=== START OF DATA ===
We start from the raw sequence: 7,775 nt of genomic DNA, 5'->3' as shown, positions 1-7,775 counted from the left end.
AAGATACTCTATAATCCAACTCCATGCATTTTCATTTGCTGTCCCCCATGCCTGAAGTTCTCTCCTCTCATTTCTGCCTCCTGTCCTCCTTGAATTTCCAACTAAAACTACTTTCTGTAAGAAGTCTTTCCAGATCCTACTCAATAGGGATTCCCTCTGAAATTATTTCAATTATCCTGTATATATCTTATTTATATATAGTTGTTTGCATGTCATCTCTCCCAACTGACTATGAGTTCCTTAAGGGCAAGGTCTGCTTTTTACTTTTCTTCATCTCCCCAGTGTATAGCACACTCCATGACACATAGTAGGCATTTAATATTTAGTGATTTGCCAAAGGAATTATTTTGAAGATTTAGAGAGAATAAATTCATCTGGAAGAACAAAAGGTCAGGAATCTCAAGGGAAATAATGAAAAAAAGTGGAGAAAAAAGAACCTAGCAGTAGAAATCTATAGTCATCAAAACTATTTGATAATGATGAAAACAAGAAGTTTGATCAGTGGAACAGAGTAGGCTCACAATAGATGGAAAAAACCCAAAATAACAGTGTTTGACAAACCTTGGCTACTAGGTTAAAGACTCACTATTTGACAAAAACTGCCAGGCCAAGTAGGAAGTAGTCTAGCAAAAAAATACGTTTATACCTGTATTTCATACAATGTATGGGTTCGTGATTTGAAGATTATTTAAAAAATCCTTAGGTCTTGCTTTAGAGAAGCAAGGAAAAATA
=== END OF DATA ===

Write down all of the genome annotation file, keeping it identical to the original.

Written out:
We start from the raw sequence: 7,775 nt of genomic DNA, 5'->3' as shown, positions 1-7,775 counted from the left end.
AAGATACTCTATAATCCAACTCCATGCATTTTCATTTGCTGTCCCCCATGCCTGAAGTTCTCTCCTCTCATTTCTGCCTCCTGTCCTCCTTGAATTTCCAACTAAAACTACTTTCTGTAAGAAGTCTTTCCAGATCCTACTCAATAGGGATTCCCTCTGAAATTATTTCAATTATCCTGTATATATCTTATTTATATATAGTTGTTTGCATGTCATCTCTCCCAACTGACTATGAGTTCCTTAAGGGCAAGGTCTGCTTTTTACTTTTCTTCATCTCCCCAGTGTATAGCACACTCCATGACACATAGTAGGCATTTAATATTTAGTGATTTGCCAAAGGAATTATTTTGAAGATTTAGAGAGAATAAATTCATCTGGAAGAACAAAAGGTCAGGAATCTCAAGGGAAATAATGAAAAAAAGTGGAGAAAAAAGAACCTAGCAGTAGAAATCTATAGTCATCAAAACTATTTGATAATGATGAAAACAAGAAGTTTGATCAGTGGAACAGAGTAGGCTCACAATAGATGGAAAAAACCCAAAATAACAGTGTTTGACAAACCTTGGCTACTAGGTTAAAGACTCACTATTTGACAAAAACTGCCAGGCCAAGTAGGAAGTAGTCTAGCAAAAAAATACGTTTATACCTGTATTTCATACAATGTATGGGTTCGTGATTTGAAGATTATTTAAAAAATCCTTAGGTCTTGCTTTAGAGAAGCAAGGAAAAATA